The goal here isn't to guess whether the word is valid. Hopefully, you'll genuinely have no clue whether it's good, and you'll have to determine whether it's best to challenge. But of course, if you are just awesome and know for sure whether it's good/bad, that's cool, too. I'm mostly interested in the analysis that leads to your decision.

Please show your work:

1. Do you challenge?
2. What factors led you to that decision?
3. Were there other factors which you noticed, but which didn't affect your decision?
4. Did you have a hunch one way or another as to whether the word was good? How much did that affect your decision?

Position 1

Position 2

Position 3

Position 4

Position 5

Position 6

Position 7

Position 8
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Re: Do you challenge?

Postby jrbrooks » Tue Nov 01, 2011 11:53 pm

It is late, so I'll just answer the first one (each one of these could be a topic in and of itself).

I would challenge OVERGREEDY, for the following reasons:

1. I have studied all the OVER* 7's and 8's, and I know that OVERGREED* is no good. Although this may be flawed logic, that would be the biggest factor.
2. Jeremy Hildebrand played it, and I know he is pretty fearless.
3. Having a V and a Y on the same rack doesn't lend itself to a lot of bingoes, even with a blank in hand. So if I challenge successfully, I know that he doesn't bingo next turn either, as he'll probably be trying to dump EVY somewhere.
4. Your rack sucks, so you'll probably score very poorly (I would actually pass FUVW next turn if I were you). So if you don't challenge, he has a brand new rack on a fairly open board. You'd probably be down around 80 points after his next turn. Compare that with challenging the word off, trading 4 tiles, and watching him try to dump tiles on his next turn. (I would probably play ENVY next turn if I were him to leave ?DER).
5. As far as I know, that is the only even semi-plausible bingo on that board.
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Re: Do you challenge?

Postby CanadianBacon » Wed Nov 02, 2011 1:42 am

#2

I'd probably challenge - I think early in the game people might be more likely to gamble on bingos. It's also a rather unwieldly rack that would be hard to deal with if this bingo is phony. Finally, I can't see the opponent landing anything huge next turn unless they get another bingo (which would pretty much have to be an 8) or a double-double, so I feel like scoring zero wouldn't be as costly as in some other situations.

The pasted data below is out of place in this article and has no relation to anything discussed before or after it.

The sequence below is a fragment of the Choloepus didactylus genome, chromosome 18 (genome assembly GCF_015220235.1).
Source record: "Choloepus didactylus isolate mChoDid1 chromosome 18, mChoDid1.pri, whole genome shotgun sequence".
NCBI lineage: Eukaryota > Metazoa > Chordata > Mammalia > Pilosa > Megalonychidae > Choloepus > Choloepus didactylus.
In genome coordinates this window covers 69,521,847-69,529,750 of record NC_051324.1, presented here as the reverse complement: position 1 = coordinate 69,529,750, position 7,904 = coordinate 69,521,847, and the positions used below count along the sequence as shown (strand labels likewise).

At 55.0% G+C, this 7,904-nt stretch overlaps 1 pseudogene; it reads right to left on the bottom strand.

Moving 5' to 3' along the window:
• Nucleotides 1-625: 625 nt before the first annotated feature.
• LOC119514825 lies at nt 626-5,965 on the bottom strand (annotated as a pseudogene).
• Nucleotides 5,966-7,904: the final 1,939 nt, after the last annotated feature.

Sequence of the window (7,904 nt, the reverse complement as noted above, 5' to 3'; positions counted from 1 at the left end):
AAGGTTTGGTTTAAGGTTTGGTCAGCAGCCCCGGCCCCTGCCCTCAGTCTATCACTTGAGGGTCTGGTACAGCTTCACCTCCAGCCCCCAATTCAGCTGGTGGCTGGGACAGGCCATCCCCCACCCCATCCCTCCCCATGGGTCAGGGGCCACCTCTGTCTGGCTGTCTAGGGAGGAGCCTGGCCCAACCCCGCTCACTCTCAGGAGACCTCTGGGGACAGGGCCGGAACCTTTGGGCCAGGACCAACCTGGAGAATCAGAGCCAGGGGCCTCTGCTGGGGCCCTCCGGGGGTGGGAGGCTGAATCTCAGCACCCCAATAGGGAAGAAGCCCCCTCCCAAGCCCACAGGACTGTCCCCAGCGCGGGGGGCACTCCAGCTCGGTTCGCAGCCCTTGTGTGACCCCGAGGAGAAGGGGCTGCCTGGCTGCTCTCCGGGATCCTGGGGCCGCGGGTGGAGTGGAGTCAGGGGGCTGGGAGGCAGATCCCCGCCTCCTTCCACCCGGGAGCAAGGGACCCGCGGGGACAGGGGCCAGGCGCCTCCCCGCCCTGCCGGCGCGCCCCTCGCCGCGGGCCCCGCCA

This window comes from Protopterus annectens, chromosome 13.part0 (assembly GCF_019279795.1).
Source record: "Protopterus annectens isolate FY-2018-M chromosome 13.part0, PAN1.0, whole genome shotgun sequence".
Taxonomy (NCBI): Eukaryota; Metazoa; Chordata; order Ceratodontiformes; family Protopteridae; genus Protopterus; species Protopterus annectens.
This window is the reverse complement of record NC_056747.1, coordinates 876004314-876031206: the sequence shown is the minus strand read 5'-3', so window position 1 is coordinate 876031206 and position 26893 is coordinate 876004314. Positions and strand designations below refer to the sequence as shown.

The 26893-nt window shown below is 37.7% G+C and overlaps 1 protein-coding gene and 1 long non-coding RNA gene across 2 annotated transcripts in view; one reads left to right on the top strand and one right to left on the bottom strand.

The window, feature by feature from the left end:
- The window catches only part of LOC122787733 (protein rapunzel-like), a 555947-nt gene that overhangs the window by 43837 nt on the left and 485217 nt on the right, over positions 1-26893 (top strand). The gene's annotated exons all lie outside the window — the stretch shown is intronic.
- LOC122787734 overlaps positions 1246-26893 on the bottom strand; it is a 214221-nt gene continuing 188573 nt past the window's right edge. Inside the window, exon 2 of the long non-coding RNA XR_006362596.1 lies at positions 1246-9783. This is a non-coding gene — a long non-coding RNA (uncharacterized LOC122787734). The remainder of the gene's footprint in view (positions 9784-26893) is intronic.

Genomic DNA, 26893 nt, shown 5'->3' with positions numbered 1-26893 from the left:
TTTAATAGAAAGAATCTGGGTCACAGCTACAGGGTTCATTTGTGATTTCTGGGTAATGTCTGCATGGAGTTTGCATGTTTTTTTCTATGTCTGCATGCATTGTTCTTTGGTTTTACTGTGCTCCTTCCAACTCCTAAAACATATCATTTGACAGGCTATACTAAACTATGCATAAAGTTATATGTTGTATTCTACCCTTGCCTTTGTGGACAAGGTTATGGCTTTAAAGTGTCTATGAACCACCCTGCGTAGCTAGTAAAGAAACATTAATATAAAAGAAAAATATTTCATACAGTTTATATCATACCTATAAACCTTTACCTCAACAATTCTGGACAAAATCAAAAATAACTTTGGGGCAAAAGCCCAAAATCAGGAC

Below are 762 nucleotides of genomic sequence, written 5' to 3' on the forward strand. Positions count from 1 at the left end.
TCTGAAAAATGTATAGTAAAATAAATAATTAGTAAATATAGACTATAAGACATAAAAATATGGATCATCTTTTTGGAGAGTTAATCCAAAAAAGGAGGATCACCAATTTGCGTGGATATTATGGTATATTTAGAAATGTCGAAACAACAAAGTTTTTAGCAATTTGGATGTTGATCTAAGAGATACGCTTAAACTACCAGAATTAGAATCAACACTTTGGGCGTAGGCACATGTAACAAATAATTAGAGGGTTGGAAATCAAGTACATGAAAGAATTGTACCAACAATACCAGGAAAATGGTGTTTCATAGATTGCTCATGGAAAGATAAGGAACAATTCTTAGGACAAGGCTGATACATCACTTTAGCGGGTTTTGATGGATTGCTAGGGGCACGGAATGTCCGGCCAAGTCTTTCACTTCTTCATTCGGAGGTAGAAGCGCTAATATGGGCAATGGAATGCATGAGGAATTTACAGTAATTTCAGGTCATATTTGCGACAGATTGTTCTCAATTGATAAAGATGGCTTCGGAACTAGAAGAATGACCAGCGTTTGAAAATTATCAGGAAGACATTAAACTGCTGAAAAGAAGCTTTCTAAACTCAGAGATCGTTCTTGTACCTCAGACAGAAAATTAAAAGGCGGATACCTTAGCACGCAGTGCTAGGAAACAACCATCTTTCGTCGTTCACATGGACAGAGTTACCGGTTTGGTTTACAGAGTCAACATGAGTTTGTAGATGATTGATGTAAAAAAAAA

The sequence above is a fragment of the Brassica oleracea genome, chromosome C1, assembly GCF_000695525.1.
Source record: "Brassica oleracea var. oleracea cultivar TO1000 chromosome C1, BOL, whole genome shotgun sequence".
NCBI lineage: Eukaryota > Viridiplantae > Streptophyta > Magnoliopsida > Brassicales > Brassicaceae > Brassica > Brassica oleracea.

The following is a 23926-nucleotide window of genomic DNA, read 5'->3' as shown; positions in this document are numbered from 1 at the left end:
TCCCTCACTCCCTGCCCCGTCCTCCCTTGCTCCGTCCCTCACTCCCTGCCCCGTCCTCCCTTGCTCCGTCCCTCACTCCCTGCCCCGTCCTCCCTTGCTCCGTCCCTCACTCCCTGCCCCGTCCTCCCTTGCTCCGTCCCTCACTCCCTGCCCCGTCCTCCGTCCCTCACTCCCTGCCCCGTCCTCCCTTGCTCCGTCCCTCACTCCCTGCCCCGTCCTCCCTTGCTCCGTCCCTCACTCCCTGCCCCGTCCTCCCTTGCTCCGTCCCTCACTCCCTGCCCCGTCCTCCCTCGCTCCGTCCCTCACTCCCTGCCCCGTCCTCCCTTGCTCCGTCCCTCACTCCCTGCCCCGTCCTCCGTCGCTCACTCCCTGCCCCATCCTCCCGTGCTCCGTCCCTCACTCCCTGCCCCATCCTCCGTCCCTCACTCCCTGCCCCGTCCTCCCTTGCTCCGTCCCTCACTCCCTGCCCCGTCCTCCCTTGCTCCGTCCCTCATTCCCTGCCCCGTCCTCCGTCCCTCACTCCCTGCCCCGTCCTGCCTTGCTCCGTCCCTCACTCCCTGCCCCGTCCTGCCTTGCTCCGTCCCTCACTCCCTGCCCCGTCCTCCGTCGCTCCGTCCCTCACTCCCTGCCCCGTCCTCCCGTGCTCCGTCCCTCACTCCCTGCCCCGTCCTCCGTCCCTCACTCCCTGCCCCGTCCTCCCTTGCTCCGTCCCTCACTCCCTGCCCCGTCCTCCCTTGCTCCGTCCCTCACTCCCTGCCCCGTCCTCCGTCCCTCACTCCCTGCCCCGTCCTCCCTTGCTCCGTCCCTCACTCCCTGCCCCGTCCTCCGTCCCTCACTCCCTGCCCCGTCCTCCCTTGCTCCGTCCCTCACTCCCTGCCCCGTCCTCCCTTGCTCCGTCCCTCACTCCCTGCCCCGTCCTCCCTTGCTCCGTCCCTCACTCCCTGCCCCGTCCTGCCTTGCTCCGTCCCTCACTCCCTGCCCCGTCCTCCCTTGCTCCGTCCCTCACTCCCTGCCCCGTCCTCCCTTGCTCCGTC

And, I should know this, but I'm not sure if this rack has a bingo. TELLASE or something? If there was a bingo here that was being blocked than that really cements the decision to challenge.

#3

I'm actually feeling pretty good about not challenging here. With the blank and S in hand, the game isn't necessarily over. The play just opened a giant Z(A)IRE spot, so I'd probably play F(A)B to muck it up, keeping a super nice leave. Im short on vowels, but there's tons left in the pool, so I'm likely going to draw them. I might get lucky and draw a bingo through the E that was just played, or to the R up top. Simple bingos like CINEASTE or CANISTER are likely enough to leave this bingo on IMO.

#4

It's hard to make up words like this. And considering the rating of the person who played it, I'd be surprised if it was phony. Can I win if it stays on? Well, that would require me to Q stick him and draw a fluke bingo that doesn't get blocked. So, play S(I) and hope to draw ISOLAT(E)D. The possible Q-stick kind of tempts me to leave it and try to squeak something out. I have a hard time believing a super high rated player would risk losing a game by phonying. The word does sound vaguely familiar, some kind of mineral maybe?

#5

The game is so far out of hand here... even though this has a very good chance of being valid, I'd have to challenge. I'd normally challenge a triple-triple if I didn't know the word just because of the sheer points it's worth. So I'd feel like I'd have no choice but to hope it's a phony in order to have any chance to win. This is funny because I played FAWNLIKE at a tournament recently, and that's far more dubious sounding than the word in question here.